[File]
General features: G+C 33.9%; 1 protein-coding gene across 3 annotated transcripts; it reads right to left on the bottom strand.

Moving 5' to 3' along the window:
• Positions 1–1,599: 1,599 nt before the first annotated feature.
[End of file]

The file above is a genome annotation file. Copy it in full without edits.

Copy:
General features: G+C 33.9%; 1 protein-coding gene across 3 annotated transcripts; it reads right to left on the bottom strand.

Moving 5' to 3' along the window:
• Positions 1–1,599: 1,599 nt before the first annotated feature.